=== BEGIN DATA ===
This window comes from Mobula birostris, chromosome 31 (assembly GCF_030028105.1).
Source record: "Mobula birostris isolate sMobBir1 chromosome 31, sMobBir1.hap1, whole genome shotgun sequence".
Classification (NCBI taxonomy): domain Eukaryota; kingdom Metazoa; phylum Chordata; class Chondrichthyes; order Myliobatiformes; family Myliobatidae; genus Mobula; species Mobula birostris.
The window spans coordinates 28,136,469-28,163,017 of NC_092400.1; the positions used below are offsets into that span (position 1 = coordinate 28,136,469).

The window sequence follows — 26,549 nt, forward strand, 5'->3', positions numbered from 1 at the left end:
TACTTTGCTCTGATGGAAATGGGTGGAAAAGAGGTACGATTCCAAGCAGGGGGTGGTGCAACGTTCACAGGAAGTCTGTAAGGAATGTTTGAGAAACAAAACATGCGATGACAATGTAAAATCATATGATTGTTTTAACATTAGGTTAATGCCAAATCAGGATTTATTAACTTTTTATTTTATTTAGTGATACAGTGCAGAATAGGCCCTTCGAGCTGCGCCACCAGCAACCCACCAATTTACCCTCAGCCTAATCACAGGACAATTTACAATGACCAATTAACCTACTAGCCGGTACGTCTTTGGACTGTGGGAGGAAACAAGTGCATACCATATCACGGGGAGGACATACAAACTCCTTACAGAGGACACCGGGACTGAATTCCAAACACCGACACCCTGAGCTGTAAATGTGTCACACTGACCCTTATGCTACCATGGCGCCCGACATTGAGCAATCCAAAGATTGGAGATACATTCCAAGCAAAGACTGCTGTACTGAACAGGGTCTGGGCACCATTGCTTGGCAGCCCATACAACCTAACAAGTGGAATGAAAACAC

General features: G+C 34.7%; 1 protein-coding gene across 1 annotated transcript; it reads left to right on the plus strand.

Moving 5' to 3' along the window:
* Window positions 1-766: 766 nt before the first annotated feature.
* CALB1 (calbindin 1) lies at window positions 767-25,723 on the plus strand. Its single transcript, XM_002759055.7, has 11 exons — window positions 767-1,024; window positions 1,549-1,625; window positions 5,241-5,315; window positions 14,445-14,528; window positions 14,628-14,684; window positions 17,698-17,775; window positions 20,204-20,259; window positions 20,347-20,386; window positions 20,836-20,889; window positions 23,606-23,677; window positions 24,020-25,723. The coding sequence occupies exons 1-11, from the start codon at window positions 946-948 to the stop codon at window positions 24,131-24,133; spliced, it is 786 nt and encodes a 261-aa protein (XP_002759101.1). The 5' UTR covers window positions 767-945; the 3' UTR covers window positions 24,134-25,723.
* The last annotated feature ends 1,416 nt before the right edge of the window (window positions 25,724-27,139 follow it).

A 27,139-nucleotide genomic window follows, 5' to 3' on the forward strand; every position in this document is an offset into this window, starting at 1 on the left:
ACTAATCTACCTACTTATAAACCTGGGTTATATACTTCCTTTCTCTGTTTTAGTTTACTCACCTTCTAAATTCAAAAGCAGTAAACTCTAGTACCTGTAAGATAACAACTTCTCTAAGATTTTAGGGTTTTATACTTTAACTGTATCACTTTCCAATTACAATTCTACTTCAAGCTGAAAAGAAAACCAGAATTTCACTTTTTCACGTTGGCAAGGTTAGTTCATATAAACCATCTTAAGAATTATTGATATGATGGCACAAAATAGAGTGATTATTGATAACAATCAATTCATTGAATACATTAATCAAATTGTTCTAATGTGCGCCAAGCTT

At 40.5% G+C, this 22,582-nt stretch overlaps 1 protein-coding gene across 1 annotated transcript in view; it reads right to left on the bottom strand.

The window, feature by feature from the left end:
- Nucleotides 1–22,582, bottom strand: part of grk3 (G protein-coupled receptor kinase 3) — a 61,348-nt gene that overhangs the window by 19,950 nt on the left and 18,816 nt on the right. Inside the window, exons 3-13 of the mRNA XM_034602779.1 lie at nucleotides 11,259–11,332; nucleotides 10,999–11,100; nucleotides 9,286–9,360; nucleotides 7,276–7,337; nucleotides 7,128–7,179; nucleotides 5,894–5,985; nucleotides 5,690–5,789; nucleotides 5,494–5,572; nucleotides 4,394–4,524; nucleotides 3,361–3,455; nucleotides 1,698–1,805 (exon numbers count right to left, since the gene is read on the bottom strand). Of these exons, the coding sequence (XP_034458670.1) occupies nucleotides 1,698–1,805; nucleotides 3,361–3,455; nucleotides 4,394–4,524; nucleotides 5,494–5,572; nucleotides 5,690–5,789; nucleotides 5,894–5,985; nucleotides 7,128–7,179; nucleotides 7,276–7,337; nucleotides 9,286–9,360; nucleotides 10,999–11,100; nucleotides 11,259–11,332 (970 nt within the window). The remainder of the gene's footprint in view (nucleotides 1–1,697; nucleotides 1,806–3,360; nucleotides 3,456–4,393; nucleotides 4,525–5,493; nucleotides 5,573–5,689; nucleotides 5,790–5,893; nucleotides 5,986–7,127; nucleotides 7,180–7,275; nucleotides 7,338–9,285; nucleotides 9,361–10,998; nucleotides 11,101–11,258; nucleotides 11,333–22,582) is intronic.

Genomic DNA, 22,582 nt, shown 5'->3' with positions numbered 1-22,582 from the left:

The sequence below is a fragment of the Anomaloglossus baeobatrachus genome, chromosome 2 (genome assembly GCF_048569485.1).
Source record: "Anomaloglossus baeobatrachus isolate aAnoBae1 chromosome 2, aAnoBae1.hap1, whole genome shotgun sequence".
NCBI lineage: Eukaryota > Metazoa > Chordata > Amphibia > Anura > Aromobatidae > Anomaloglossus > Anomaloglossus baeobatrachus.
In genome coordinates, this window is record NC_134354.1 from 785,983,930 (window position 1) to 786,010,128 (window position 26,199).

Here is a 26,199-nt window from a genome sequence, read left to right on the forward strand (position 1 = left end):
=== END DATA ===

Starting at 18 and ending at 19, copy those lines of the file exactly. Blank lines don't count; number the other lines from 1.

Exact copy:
The sequence below is a fragment of the Anomaloglossus baeobatrachus genome, chromosome 2 (genome assembly GCF_048569485.1).
Source record: "Anomaloglossus baeobatrachus isolate aAnoBae1 chromosome 2, aAnoBae1.hap1, whole genome shotgun sequence".